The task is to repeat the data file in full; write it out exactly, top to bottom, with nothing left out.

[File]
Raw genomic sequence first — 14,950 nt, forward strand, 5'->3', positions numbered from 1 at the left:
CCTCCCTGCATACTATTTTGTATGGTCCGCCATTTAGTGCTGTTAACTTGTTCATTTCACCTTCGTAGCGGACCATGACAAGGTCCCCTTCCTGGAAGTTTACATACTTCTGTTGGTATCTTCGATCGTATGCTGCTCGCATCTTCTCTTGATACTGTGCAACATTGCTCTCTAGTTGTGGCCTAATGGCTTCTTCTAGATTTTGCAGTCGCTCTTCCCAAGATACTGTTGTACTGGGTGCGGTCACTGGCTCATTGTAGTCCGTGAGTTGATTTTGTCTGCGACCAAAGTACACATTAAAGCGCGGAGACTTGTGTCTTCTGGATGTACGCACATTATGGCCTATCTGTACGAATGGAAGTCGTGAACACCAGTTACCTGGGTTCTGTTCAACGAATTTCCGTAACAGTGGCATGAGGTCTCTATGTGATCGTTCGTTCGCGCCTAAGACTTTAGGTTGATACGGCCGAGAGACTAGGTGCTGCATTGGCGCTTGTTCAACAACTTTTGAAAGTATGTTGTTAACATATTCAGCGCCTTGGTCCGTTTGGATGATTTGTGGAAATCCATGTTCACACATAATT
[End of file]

Raw genomic sequence first — 14,950 nt, forward strand, 5'->3', positions numbered from 1 at the left:
CCTCCCTGCATACTATTTTGTATGGTCCGCCATTTAGTGCTGTTAACTTGTTCATTTCACCTTCGTAGCGGACCATGACAAGGTCCCCTTCCTGGAAGTTTACATACTTCTGTTGGTATCTTCGATCGTATGCTGCTCGCATCTTCTCTTGATACTGTGCAACATTGCTCTCTAGTTGTGGCCTAATGGCTTCTTCTAGATTTTGCAGTCGCTCTTCCCAAGATACTGTTGTACTGGGTGCGGTCACTGGCTCATTGTAGTCCGTGAGTTGATTTTGTCTGCGACCAAAGTACACATTAAAGCGCGGAGACTTGTGTCTTCTGGATGTACGCACATTATGGCCTATCTGTACGAATGGAAGTCGTGAACACCAGTTACCTGGGTTCTGTTCAACGAATTTCCGTAACAGTGGCATGAGGTCTCTATGTGATCGTTCGTTCGCGCCTAAGACTTTAGGTTGATACGGCCGAGAGACTAGGTGCTGCATTGGCGCTTGTTCAACAACTTTTGAAAGTATGTTGTTAACATATTCAGCGCCTTGGTCCGTTTGGATGATTTGTGGAAATCCATGTTCACACATAATT